- examine connections between themselves, climate change, and nature;
- consolidate knowledge acquired through preceding activities;
- gain deeper insight into responsible human actions in relation to climate change; and
- explore their own feelings concerning the issues addressed thus far.
Using picture cards, students play a variety of non-competitive games that explore the connections between human actions, climate change, and positive and negative impacts on wildlife habitat.
one or more sets of 27 activity cards
Climate Connections is a noncompetitive, open-ended exercise designed to consolidate student knowledge and evaluate learning from previous lessons. It employs a set of 27 cards . The cards depict numerous interactions between humans, wildlife, and habitat, with underlying messages about climate change. Their purpose is to prompt reactions, deepen insights, and stimulate creativity, while challenging students to find connections between human actions and changes in nature. As such, they can serve as a launching point for a wide range of games and activities, such as role-playing, storytelling, improvisation, and creative writing. The cards also lend themselves to invention and may inspire students to develop activities that suit their own interests and imaginations.
- Advise your students that, although the cards in Climate Connections depict specific situations, they may be interpreted in numerous ways. Before distributing the cards to groups, see that students agree not to:
- compete but to cooperate with one another;
- interrupt or challenge other speakers;
- be constrained to literal interpretations but allow images to stand as symbols;
- exceed a limit of four or five sentences or a minute's worth of speaking per turn.
- Climate Cross-cultural Cafe: Each student assumes a role, such as a fisher, mariner, aboriginal person, or other cultural identity that may or may not be linked with the ocean. One player draws a card, lays it on the table, and describes the image from his or her culture's point of view. A second student describes the same image from another perspective, followed by the other players at the table. The point is to role-play a culturally mixed group of individuals that have paused for lunch in the same cafe. Inspired by the images on the cards, the students converse and question one another on the subject of climate change as it relates to their way of life and links with the sea.
- Climate Counterpoint: Students work in pairs. The first draws a card, places it face up on the table, and describes the image from the perspective of a plant or animal. The second student describes the same image from the point of view of a person. This exchange is followed by a role-playing dialogue in which both express their feelings about each other's opinions on climate change. Students reverse roles with each card played.
- Climate Catchword: Players take turns drawing cards and discuss them as advertising images for a product, movement, or campaign related to climate change. Having decided what the ad will promote, each player improvises a slogan. The others guess what is being promoted.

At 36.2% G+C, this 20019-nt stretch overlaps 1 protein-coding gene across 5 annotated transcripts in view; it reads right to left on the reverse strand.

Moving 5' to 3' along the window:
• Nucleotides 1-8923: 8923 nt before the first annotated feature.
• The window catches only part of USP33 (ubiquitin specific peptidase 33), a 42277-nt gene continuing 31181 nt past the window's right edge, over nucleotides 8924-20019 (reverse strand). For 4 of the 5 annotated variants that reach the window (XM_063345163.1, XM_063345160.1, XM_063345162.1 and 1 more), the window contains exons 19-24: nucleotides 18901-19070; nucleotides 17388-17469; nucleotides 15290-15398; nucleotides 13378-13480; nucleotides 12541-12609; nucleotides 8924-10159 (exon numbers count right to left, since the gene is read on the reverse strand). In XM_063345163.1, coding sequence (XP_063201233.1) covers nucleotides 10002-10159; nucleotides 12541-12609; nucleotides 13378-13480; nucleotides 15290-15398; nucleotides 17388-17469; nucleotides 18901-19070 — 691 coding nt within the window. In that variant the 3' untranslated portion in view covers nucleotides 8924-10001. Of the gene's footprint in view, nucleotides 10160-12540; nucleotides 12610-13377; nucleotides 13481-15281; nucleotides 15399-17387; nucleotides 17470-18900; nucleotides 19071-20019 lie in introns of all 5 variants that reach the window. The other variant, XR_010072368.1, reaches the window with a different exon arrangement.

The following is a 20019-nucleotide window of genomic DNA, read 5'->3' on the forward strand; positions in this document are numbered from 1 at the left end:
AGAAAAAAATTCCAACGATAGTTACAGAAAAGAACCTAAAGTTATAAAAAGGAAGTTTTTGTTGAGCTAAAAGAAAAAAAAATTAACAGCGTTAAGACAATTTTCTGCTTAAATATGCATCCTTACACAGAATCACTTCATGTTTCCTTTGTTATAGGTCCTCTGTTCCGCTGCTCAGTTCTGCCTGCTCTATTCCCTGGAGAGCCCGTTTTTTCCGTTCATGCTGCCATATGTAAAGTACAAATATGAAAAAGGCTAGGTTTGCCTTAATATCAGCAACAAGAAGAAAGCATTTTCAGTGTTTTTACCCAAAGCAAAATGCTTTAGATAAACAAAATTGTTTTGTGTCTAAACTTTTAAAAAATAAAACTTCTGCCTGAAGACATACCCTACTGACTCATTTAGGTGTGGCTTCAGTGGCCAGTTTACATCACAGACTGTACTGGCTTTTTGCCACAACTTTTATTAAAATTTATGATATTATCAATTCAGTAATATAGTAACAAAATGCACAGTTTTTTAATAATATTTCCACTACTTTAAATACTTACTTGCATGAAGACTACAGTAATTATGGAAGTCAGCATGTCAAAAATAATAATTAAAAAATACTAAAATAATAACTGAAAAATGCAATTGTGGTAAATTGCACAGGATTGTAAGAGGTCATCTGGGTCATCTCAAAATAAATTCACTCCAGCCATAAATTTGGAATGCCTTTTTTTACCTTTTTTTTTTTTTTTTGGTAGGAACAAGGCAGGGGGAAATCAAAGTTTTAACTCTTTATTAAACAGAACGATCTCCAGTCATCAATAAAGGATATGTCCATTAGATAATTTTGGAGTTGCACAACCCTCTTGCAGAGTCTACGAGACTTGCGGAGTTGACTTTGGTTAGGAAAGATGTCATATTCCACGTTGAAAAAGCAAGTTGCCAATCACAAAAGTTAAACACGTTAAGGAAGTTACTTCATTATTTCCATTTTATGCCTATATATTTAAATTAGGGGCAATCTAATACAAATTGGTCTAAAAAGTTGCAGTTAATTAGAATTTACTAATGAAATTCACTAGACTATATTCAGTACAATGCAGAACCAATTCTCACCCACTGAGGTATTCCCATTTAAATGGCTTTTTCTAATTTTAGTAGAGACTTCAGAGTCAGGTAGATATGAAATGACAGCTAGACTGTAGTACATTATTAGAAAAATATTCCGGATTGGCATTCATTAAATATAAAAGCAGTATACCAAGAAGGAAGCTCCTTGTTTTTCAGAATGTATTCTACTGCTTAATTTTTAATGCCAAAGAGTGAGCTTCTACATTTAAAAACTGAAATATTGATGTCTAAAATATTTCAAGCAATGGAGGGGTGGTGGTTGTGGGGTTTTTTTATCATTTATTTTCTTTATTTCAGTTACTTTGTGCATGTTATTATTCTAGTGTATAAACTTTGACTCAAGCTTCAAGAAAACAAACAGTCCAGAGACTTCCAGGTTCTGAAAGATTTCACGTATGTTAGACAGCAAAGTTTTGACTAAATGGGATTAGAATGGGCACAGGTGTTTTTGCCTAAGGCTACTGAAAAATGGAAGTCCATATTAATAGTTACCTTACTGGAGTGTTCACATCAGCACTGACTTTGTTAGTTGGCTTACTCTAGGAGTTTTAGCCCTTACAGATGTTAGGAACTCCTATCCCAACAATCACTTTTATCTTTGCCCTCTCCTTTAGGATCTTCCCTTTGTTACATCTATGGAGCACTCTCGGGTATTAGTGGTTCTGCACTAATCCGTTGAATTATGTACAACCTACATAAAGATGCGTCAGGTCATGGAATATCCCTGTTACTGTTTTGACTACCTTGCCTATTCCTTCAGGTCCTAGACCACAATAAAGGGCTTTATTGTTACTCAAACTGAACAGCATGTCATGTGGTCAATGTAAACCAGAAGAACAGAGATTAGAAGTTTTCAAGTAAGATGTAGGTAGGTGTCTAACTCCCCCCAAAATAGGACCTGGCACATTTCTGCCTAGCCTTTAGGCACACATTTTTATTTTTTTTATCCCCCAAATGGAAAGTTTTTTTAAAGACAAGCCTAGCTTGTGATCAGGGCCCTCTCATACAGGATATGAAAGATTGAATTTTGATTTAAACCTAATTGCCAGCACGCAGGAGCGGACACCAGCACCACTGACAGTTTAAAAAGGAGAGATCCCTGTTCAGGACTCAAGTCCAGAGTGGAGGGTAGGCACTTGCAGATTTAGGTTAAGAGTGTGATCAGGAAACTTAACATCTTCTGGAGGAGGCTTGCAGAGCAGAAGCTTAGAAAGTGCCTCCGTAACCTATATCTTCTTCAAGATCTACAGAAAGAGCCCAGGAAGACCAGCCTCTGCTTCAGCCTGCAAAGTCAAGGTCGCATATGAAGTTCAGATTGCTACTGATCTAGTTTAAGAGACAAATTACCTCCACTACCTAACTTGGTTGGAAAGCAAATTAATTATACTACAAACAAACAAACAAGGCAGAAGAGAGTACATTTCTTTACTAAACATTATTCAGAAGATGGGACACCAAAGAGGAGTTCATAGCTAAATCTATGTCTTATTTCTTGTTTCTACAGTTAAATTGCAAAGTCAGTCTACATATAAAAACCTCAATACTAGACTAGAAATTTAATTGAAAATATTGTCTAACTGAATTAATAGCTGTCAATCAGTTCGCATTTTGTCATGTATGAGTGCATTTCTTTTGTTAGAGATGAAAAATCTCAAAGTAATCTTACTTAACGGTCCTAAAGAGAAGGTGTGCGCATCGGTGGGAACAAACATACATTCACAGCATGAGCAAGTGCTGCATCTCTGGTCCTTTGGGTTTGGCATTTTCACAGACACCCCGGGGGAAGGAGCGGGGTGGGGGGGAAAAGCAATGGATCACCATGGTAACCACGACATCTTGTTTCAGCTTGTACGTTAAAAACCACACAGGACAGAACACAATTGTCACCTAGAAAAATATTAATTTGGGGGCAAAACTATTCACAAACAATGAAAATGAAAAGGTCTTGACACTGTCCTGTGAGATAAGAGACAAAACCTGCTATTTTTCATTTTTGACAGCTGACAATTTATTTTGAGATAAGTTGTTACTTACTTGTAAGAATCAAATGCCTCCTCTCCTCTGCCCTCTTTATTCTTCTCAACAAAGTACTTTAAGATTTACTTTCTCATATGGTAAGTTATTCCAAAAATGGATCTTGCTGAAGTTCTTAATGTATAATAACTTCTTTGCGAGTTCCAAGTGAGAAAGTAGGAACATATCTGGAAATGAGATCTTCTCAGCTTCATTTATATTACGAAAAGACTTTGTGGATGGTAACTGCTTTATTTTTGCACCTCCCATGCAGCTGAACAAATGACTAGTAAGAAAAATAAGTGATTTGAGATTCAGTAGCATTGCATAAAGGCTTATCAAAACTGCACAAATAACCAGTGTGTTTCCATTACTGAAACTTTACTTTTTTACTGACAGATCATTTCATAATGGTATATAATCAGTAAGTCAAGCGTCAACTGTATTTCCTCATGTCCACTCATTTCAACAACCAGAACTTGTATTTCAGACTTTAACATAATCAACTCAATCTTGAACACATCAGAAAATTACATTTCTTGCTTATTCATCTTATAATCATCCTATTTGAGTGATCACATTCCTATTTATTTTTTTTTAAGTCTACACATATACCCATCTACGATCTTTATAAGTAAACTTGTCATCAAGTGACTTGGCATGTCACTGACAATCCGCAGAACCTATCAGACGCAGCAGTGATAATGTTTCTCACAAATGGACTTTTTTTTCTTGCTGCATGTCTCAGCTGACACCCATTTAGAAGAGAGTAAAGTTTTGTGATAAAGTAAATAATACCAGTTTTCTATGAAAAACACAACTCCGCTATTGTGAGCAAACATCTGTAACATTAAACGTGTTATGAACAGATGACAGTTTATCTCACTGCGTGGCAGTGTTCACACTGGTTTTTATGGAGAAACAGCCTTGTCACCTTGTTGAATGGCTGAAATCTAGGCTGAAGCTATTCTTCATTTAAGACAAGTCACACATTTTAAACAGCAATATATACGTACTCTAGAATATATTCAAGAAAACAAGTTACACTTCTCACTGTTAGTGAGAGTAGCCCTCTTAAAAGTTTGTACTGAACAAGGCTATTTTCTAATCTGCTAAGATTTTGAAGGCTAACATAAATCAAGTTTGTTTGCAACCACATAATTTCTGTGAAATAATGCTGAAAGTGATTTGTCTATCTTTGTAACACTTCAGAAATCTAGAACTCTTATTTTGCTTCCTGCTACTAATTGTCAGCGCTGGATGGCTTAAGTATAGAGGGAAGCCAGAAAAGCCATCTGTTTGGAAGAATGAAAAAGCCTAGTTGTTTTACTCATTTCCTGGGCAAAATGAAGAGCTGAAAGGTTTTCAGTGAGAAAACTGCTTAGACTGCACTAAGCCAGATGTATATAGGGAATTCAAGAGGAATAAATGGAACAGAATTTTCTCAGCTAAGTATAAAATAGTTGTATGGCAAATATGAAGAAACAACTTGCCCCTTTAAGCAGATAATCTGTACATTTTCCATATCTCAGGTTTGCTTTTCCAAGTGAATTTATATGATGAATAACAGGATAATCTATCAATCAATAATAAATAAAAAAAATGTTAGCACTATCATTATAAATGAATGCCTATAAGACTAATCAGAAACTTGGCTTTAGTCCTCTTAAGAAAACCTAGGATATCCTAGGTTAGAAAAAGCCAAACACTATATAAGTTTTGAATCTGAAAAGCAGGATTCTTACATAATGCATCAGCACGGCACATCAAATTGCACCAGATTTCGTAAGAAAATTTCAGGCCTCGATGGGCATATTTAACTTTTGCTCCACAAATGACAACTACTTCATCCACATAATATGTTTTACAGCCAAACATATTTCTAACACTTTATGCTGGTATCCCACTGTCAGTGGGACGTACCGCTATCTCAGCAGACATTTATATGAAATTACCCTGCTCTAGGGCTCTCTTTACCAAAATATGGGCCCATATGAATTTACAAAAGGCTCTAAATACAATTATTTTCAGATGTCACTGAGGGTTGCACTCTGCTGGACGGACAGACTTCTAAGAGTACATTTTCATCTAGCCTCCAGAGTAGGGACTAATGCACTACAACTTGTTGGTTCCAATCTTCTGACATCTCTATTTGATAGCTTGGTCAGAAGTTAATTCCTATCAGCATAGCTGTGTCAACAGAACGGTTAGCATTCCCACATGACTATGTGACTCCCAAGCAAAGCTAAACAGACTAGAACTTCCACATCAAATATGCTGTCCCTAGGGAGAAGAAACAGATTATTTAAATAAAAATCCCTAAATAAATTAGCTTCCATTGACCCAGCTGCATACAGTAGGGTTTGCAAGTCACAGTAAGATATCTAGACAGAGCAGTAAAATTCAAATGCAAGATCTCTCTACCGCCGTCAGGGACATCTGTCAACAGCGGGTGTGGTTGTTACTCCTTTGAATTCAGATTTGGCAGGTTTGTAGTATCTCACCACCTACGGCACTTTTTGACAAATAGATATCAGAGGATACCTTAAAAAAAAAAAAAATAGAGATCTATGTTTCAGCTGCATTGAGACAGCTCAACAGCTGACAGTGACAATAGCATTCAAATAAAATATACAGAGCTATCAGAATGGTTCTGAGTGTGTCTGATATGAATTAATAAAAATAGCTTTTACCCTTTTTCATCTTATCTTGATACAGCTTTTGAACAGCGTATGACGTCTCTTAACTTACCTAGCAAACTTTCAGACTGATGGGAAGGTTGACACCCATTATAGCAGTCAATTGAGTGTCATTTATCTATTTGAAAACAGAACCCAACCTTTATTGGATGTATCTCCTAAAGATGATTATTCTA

- Climate Chronology: Each student draws three cards, inspects them, arranges them in chronological order (not necessarily in the sequence drawn), and then develops a three-part story with a climate change message inspired by the images. The first card (symbolizing the past) may be introduced by a phrase such as "Once upon a time" or "Long ago." The second card (signifying the present) can be prefaced by "Nowadays" or "Today." The third card (representing the future) may be introduced by "Someday" or "Tomorrow." When the story is finished, other students ask questions for clarification.
- Climate Chronicle: The first student draws a card, places it on the table, and begins a story inspired by the image. The second student draws another card, lays it next to the first, and describes it in connection with the story just begun. As each student proceeds in this manner, the cards become linked, and a story emerges. Played cards are arranged in a growing spiral until the final one is drawn or until the last student takes a turn.
- Climate Canvas: Working individually or in small groups, students draw one card randomly from the deck and place it on a blank sheet of paper or canvas. Using coloured pencils, crayons, or paints, they extend one or more sides of the image to produce a larger work of art, which may inspire a poem, story, or song about climate change.
- Climate Cantata: Students work in pairs, each drawing a card, and seek inspiration from the image to compose a song about climate change. Lyrics should pay tribute to habitats, ecosystems, or species affected by global warming, rising sea levels, droughts, floods, or other environmental impacts. Each song should include a chorus and melody. Students may perform their "climate cantatas" for the rest of the class.
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